Access to infrastructure and women's time allocation: Implications for growth and gender equality

Pierre Richard Agénor, Madina Agénor

Research output: Contribution to journalArticlepeer-review


Improved access to infrastructure is commonly viewed as a critical step to increase women's labor force participation and promote economic growth in developing countries. This positive relationship is first established in a basic gender-based, overlapping generations model with collective households and congestion costs. The model is then extended to account for endogenous gender bias in the market place and women's bargaining power, as well as fertility choices and rearing time. Numerical experiments, based on a calibrated version of the extended model, show that increased access to infrastructure may induce women to devote more time to child rearing – in line with the model's predictions and some of the empirical evidence – thereby mitigating the increase in time allocated to market work. As a result, it may weaken the benefits of increased female labor force participation in terms of reduced gender bias in the market place, improved women's bargaining power in the family, and higher growth rates in the long run.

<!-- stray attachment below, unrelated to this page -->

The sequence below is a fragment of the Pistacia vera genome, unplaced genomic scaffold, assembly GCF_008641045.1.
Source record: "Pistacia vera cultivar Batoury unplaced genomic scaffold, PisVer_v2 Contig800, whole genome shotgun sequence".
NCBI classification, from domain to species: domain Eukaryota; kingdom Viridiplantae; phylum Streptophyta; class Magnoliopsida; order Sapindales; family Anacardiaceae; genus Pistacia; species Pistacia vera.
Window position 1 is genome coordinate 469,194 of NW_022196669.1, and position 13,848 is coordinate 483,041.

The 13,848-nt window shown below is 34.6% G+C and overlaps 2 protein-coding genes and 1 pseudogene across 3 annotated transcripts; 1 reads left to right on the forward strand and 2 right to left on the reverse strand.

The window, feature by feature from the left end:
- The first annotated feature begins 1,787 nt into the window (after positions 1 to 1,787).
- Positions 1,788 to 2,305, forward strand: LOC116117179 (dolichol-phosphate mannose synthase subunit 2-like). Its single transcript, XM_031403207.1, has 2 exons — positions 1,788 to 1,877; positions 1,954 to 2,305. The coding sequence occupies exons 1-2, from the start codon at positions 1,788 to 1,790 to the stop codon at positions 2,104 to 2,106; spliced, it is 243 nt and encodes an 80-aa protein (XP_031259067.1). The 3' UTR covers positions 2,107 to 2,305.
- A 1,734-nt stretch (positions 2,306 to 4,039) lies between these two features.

Original languageEnglish
Article number103472
JournalJournal of Macroeconomics
Publication statusPublished - Mar 2023


  • Bargaining power
  • Economic growth
  • Infrastructure
  • Labor market participation
  • Women's time allocation


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